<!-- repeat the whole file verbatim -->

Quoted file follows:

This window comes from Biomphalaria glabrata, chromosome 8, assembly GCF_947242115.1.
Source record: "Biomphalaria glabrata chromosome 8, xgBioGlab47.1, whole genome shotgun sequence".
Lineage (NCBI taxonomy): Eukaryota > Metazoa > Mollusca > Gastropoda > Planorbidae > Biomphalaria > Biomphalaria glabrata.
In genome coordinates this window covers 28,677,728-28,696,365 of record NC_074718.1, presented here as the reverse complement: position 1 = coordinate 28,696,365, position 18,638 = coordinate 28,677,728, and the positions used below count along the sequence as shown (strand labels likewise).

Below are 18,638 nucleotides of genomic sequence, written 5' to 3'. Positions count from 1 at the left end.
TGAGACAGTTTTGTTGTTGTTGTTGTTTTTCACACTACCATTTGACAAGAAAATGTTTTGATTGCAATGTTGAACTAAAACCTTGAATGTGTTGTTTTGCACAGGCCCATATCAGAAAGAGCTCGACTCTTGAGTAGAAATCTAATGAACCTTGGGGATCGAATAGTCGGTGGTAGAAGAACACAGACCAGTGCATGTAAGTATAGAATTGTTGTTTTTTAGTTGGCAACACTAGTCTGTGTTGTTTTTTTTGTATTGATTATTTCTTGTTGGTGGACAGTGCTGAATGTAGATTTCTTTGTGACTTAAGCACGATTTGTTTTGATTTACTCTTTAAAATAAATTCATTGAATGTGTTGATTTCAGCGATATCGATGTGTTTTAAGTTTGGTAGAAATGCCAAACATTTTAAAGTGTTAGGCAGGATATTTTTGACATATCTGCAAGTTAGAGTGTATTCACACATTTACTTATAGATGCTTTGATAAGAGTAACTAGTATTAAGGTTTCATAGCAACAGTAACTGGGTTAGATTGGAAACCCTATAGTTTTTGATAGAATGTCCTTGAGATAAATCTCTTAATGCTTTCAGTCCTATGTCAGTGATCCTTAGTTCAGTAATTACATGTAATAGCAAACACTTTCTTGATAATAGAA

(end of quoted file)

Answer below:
This window comes from Biomphalaria glabrata, chromosome 8, assembly GCF_947242115.1.
Source record: "Biomphalaria glabrata chromosome 8, xgBioGlab47.1, whole genome shotgun sequence".
Lineage (NCBI taxonomy): Eukaryota > Metazoa > Mollusca > Gastropoda > Planorbidae > Biomphalaria > Biomphalaria glabrata.
In genome coordinates this window covers 28,677,728-28,696,365 of record NC_074718.1, presented here as the reverse complement: position 1 = coordinate 28,696,365, position 18,638 = coordinate 28,677,728, and the positions used below count along the sequence as shown (strand labels likewise).

Below are 18,638 nucleotides of genomic sequence, written 5' to 3'. Positions count from 1 at the left end.
TGAGACAGTTTTGTTGTTGTTGTTGTTTTTCACACTACCATTTGACAAGAAAATGTTTTGATTGCAATGTTGAACTAAAACCTTGAATGTGTTGTTTTGCACAGGCCCATATCAGAAAGAGCTCGACTCTTGAGTAGAAATCTAATGAACCTTGGGGATCGAATAGTCGGTGGTAGAAGAACACAGACCAGTGCATGTAAGTATAGAATTGTTGTTTTTTAGTTGGCAACACTAGTCTGTGTTGTTTTTTTTGTATTGATTATTTCTTGTTGGTGGACAGTGCTGAATGTAGATTTCTTTGTGACTTAAGCACGATTTGTTTTGATTTACTCTTTAAAATAAATTCATTGAATGTGTTGATTTCAGCGATATCGATGTGTTTTAAGTTTGGTAGAAATGCCAAACATTTTAAAGTGTTAGGCAGGATATTTTTGACATATCTGCAAGTTAGAGTGTATTCACACATTTACTTATAGATGCTTTGATAAGAGTAACTAGTATTAAGGTTTCATAGCAACAGTAACTGGGTTAGATTGGAAACCCTATAGTTTTTGATAGAATGTCCTTGAGATAAATCTCTTAATGCTTTCAGTCCTATGTCAGTGATCCTTAGTTCAGTAATTACATGTAATAGCAAACACTTTCTTGATAATAGAA